Even though its most virulent critics raise the spectre of "Canadian-style" health care, "Obamacare" does little to change the enduring differences between the two health care systems. What, exactly, does "Obamacare" look like compared to Canada? Canadian critics tend to rail against "two-tiered" medicine, but in fact, the U. And despite the hype on both sides of the Congressional aisles, Obamacare keeps the same complex structure in place, while adding another layer through the introduction of health care "exchanges" for uninsured Americans.
She is a fellow at the Center for Advancing Health where she blogs about paying for health care. At Consumer Reports, she specialized in health care and health care financing.
She has won more than 25 awards and five major fellowships. She interviewed hospital executives, physicians, academic experts, former health ministers, reporters covering health care, and ordinary citizens.
Lieberman also toured hospitals and long-term care facilities.
This is the first of four posts reporting on that visit. What Americans know has come mainly from the negative talking points of politicians and others who have argued for years against national health insurance.
Two decades ago The New York Times reported that Canadian women had to wait for Pap smears, a point vigorously refuted by the Canadian ambassador who shot back in a letter to the Times editor: Wherever I went, Canadians told me they thought, mostly based on what they said they heard on CNN and Fox, that Obamacare meant America was getting universal health coverage like their country has.
In some ways the Canadian system is very different from U. The Canada Health Acton the other hand, calls for universality — all residents must be covered by the public insurance plan run by their province on uniform terms and conditions.
In Canada there are no financial barriers to care at the point of service as there are and will continue to be in the U. The tiered policies available in the state exchanges further bake inequality into the U.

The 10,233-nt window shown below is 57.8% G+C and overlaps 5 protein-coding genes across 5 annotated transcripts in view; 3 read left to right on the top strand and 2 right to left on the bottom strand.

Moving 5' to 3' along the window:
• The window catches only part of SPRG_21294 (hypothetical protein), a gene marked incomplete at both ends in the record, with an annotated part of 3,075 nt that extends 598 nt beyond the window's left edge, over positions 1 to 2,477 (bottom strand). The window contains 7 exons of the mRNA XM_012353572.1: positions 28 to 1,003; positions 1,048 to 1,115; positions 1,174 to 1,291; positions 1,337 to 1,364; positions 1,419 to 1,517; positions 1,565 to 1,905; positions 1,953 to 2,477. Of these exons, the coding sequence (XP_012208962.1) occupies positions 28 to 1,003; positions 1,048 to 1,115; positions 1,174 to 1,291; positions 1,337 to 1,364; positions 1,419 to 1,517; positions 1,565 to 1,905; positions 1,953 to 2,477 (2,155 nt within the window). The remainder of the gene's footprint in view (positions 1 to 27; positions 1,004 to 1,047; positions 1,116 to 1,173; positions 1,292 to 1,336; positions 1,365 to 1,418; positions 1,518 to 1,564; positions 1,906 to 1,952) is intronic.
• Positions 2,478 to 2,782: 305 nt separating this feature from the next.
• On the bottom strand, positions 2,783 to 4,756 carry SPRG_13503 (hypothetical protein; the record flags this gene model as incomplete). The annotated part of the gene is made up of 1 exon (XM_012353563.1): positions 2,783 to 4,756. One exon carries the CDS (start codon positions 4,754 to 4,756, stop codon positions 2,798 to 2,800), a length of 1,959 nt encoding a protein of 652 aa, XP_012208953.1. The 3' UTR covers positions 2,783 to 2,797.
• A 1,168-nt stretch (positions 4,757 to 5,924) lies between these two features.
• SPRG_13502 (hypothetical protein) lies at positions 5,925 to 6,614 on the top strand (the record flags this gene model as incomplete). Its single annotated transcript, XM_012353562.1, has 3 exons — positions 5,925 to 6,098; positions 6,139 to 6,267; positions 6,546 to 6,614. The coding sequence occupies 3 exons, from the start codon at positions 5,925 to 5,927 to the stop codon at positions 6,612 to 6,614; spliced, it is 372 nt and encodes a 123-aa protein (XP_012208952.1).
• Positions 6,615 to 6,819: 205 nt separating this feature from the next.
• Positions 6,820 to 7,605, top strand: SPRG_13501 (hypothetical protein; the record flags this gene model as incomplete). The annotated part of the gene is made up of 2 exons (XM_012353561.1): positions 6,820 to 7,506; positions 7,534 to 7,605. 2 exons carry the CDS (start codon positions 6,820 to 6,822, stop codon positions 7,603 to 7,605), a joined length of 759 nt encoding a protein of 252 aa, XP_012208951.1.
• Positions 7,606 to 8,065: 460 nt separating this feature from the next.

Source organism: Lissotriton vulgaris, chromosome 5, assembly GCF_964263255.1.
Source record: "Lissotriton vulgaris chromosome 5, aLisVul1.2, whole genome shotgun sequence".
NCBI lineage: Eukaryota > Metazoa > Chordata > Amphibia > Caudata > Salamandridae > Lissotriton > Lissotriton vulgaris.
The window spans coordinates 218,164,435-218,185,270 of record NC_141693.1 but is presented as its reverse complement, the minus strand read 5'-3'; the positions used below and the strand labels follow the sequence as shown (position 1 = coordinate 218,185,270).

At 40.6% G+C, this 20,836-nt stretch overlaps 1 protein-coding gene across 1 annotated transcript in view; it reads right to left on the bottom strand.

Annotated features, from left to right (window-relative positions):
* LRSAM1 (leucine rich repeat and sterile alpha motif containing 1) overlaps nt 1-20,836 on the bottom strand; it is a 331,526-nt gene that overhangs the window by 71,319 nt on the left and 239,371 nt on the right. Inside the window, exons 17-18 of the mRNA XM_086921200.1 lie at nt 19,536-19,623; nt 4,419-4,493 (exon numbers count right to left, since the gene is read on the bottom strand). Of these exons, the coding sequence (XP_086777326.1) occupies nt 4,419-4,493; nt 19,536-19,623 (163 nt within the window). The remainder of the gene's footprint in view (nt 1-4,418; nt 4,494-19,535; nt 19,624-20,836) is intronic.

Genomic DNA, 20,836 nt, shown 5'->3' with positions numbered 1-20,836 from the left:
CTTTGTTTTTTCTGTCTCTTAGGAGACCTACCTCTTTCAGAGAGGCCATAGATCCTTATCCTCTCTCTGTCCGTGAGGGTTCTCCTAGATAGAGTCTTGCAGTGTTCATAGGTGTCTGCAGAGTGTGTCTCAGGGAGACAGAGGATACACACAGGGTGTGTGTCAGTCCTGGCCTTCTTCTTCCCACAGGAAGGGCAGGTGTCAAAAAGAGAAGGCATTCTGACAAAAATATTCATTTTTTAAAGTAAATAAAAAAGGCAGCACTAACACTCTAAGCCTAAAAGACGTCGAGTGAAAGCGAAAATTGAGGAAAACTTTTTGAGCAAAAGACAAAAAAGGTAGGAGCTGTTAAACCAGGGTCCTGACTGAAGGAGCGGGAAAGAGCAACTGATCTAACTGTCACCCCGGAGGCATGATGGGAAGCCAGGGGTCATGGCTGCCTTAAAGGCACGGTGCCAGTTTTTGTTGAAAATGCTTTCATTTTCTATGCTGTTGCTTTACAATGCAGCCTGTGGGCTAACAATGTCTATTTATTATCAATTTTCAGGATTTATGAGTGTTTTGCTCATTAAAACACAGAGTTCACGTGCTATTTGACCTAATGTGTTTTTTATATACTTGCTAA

People have wildly varying benefits depending on where they live, how old they are, where they work, and how much they can afford to spend on health insurance. Drug benefits are quite unequal in Canada, and the lack of them is a pretty big hole for about 10 percent of the population.
There is no universal drug benefit, although two provinces have mandatory drug insurance — you can get it from an employer or buy it from a public plan. About 40 percent of the population gets coverage from their employers.
In that sense, Canadian drug coverage in those provinces resembles Obamacare. Almost everyone I interviewed mentioned the dismal health stats for aboriginal populations and the need to improve access and quality of care.
I tried to remember the last time I heard anyone discuss the medical problems of Native Americans or quality of care provided by the Indian Health Service. I asked Michael Dectera health policy expert and a former deputy health minister in Ontario, what was his wish list for Canadian health care.
Topping his list was not more money for the health system; it was more for education aimed at improving the lives of aboriginal peoples. Better education correlates with better health. The second was drug coverage.The so-called Camp Fire in Northern California in many ways has become the worst wildfire the history of a state whose topography and climate have.
Strange financial market and geopolitical maneuvers last week make it clear the end days of the cabal are fast approaching. The clearest sign was the wholesale looting of Japan’s national pension fund by the Japanese slave government on behalf of the cabal.
There are some truths that I strive to preach, for lack of a better word, in today's information-culture wars propagated in our corrupt mainstream media.
Canadian vs. U.S. health care. Our health care system is neither rational nor moral, and it will almost certainly get worse under the present administration. By Kenneth Krell, M.D. What is clear is that, as Americans, our health care system is neither rational, ethical nor moral, and will almost certainly get worse under the present.
Comparison of the healthcare systems in Canada and the United States is often "Canadians spend about 55% of what Americans spend on health care and have longer life expectancy and lower infant mortality rates. Holmes agreed to appear in television ads broadcast in the United States warning Americans of the dangers of adopting a Canadian.
Two decades ago The New York Times reported that Canadian women had to wait for Pap smears, a point vigorously refuted by the Canadian ambassador who shot back in a letter to the Times editor: “You, and Americans generally, are free to decide whatever health care system to choose, avoid or adapt, but the choice is not assisted by opinions.